In March, the MTEs developed using the simulation were evaluated by the FAA. Their goal of having a candidate set of MTEs, learning how to apply them and what to look for was met. They also realized the simulation model and facility offered a great opportunity to give the FAA Flight Standards Service (FSS) branch experience with the type of vehicles they are being asked to certify.
FSS personnel visited Langley in May to gain first-hand experience with the high-fidelity simulation of eVTOL aircraft with fly-by-wire implementation while conducting representative flight tasks. The FSS manages several areas of policy critical to the introduction of commercial UAM operations. These areas include pilot training and licensing, flight procedures and operations, and approval and oversight of future air taxi operators who will fly these passenger service aircraft.
NASA and the FAA also invited U.S. Air Force Col. Frederick “Stryker” Haley to Langley Research Center. Haley is developing training syllabi for USAF eVOTL aircraft that can be used for search and rescue, logistics support, and security. Their goal is to enable vehicle piloting by Airmen who aren’t traditional pilots but are enabled by aircraft with sophisticated automation support.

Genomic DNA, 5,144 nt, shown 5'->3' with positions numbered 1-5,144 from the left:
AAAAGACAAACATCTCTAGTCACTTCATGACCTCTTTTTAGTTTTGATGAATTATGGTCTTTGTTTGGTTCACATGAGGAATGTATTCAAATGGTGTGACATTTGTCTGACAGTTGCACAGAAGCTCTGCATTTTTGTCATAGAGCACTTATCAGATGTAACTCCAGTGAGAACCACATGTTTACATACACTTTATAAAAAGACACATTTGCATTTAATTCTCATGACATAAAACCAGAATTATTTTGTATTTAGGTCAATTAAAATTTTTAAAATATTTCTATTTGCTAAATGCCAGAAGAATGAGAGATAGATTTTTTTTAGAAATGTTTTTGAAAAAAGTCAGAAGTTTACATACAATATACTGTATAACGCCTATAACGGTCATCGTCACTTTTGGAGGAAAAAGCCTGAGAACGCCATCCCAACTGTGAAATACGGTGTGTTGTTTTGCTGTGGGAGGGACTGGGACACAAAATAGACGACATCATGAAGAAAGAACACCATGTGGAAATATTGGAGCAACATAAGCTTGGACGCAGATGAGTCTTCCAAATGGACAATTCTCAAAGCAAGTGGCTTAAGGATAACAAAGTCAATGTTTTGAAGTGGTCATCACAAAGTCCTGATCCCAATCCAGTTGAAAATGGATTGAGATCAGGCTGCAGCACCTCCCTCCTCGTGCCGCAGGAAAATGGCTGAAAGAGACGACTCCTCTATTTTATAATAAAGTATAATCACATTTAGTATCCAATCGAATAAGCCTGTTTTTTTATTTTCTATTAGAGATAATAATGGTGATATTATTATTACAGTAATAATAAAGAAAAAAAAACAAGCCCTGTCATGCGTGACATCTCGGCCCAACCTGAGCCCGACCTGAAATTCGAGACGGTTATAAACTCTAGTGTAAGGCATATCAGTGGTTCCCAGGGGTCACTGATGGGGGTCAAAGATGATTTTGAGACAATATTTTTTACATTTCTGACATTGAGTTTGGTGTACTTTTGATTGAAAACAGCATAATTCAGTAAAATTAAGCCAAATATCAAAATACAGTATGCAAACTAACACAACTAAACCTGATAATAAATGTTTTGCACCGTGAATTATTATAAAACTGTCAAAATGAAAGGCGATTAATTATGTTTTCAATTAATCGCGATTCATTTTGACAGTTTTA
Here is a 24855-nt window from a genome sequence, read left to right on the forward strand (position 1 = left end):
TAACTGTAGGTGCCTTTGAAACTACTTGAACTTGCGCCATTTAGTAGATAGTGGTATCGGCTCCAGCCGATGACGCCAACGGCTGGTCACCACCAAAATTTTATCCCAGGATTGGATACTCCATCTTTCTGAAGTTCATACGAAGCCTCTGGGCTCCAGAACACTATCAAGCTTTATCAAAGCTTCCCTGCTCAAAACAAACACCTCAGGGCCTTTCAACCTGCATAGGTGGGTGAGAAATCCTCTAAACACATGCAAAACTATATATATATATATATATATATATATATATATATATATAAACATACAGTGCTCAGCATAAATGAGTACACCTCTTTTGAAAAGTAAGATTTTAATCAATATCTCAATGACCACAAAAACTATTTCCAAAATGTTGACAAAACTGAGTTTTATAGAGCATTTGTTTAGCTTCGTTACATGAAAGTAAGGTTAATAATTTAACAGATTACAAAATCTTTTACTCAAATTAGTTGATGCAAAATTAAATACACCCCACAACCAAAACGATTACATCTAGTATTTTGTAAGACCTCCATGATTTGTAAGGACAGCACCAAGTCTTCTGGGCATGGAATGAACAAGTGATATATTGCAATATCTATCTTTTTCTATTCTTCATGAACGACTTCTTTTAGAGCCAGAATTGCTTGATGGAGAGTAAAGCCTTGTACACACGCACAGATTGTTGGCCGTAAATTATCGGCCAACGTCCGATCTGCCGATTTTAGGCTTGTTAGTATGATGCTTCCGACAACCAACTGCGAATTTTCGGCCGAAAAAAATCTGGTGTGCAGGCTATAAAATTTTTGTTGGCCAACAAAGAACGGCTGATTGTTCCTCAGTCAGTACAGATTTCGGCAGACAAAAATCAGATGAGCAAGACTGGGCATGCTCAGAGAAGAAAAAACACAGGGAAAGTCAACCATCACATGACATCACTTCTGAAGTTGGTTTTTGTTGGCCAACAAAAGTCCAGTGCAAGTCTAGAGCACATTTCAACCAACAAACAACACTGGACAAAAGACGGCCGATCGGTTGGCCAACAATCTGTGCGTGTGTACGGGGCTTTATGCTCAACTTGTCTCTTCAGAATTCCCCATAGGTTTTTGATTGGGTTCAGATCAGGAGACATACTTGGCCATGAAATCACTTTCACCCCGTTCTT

Over the course of the study, nine FAA and five Air Force representatives, including test pilots and policy makers, reviewed the immediate and long-term challenges that increasingly automated eVTOL aircraft present to the agencies. They were then given individual familiarization flights in the simulator. This included an introduction to piloting the aircraft in powered-lift, transition and wing-borne flight modes and conducting basic flight maneuvers and operations. Once their basic flight skills with the eVTOL aircraft were developed, they conducted representative UAM flights in a simulation of the New York City area, including routes between Newark International Airport and heliports situated on rooftops and piers.
In addition to the demonstrations in the FSF, the event also included demonstrations of two portable fixed-based simulators at an offsite location. These simulators, developed by Flight Level Engineering under contracts funded by the FAA and NASA, demonstrated additional eVTOL cockpit concepts and gave participants a broader exposure to both near-term and more futuristic aircraft automation and pilot-vehicle interface concepts.
“These demonstrations directly support the development of a more comprehensive suite of integrated aircraft-automation and pilot-vehicle interface concepts, and supporting system standards, that enable improved AMM operational capabilities,” said Goodrich. “The effort is also helping to simplify the process of becoming a pilot by reducing training time and costs and help make AAM aircraft more accessible.”
The candidate MTEs evaluated in Langley’s simulators will proceed to inform a follow-on study supported by the FAA to be conducted in NASA Ames Research Center’s Vertical Motion Simulator.